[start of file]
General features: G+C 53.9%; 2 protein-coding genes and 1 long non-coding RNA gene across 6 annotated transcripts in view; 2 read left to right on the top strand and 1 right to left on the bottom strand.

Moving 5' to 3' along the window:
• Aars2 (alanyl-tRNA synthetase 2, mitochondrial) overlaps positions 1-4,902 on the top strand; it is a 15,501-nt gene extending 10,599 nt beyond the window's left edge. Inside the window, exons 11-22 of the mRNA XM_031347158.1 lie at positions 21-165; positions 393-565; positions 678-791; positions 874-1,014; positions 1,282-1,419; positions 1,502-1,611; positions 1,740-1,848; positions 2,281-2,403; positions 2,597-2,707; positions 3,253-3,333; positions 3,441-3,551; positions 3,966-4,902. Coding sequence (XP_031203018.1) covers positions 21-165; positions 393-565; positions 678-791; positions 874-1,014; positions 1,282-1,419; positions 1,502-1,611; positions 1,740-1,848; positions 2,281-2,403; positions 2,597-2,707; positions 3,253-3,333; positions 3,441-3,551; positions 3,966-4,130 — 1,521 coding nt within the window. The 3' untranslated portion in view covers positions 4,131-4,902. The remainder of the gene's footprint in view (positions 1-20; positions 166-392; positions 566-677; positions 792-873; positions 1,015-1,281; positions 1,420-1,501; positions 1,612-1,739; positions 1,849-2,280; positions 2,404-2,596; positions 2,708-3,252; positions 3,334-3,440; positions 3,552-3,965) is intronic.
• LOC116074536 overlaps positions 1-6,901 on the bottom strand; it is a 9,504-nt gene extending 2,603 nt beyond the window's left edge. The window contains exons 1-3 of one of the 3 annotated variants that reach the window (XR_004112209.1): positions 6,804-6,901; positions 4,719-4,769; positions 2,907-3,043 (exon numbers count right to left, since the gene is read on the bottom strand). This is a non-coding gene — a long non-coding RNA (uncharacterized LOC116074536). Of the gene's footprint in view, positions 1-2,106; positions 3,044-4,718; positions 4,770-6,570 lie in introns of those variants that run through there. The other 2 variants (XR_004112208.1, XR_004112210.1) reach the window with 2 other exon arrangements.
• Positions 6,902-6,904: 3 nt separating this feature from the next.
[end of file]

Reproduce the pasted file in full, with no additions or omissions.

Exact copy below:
General features: G+C 53.9%; 2 protein-coding genes and 1 long non-coding RNA gene across 6 annotated transcripts in view; 2 read left to right on the top strand and 1 right to left on the bottom strand.

Moving 5' to 3' along the window:
• Aars2 (alanyl-tRNA synthetase 2, mitochondrial) overlaps positions 1-4,902 on the top strand; it is a 15,501-nt gene extending 10,599 nt beyond the window's left edge. Inside the window, exons 11-22 of the mRNA XM_031347158.1 lie at positions 21-165; positions 393-565; positions 678-791; positions 874-1,014; positions 1,282-1,419; positions 1,502-1,611; positions 1,740-1,848; positions 2,281-2,403; positions 2,597-2,707; positions 3,253-3,333; positions 3,441-3,551; positions 3,966-4,902. Coding sequence (XP_031203018.1) covers positions 21-165; positions 393-565; positions 678-791; positions 874-1,014; positions 1,282-1,419; positions 1,502-1,611; positions 1,740-1,848; positions 2,281-2,403; positions 2,597-2,707; positions 3,253-3,333; positions 3,441-3,551; positions 3,966-4,130 — 1,521 coding nt within the window. The 3' untranslated portion in view covers positions 4,131-4,902. The remainder of the gene's footprint in view (positions 1-20; positions 166-392; positions 566-677; positions 792-873; positions 1,015-1,281; positions 1,420-1,501; positions 1,612-1,739; positions 1,849-2,280; positions 2,404-2,596; positions 2,708-3,252; positions 3,334-3,440; positions 3,552-3,965) is intronic.
• LOC116074536 overlaps positions 1-6,901 on the bottom strand; it is a 9,504-nt gene extending 2,603 nt beyond the window's left edge. The window contains exons 1-3 of one of the 3 annotated variants that reach the window (XR_004112209.1): positions 6,804-6,901; positions 4,719-4,769; positions 2,907-3,043 (exon numbers count right to left, since the gene is read on the bottom strand). This is a non-coding gene — a long non-coding RNA (uncharacterized LOC116074536). Of the gene's footprint in view, positions 1-2,106; positions 3,044-4,718; positions 4,770-6,570 lie in introns of those variants that run through there. The other 2 variants (XR_004112208.1, XR_004112210.1) reach the window with 2 other exon arrangements.
• Positions 6,902-6,904: 3 nt separating this feature from the next.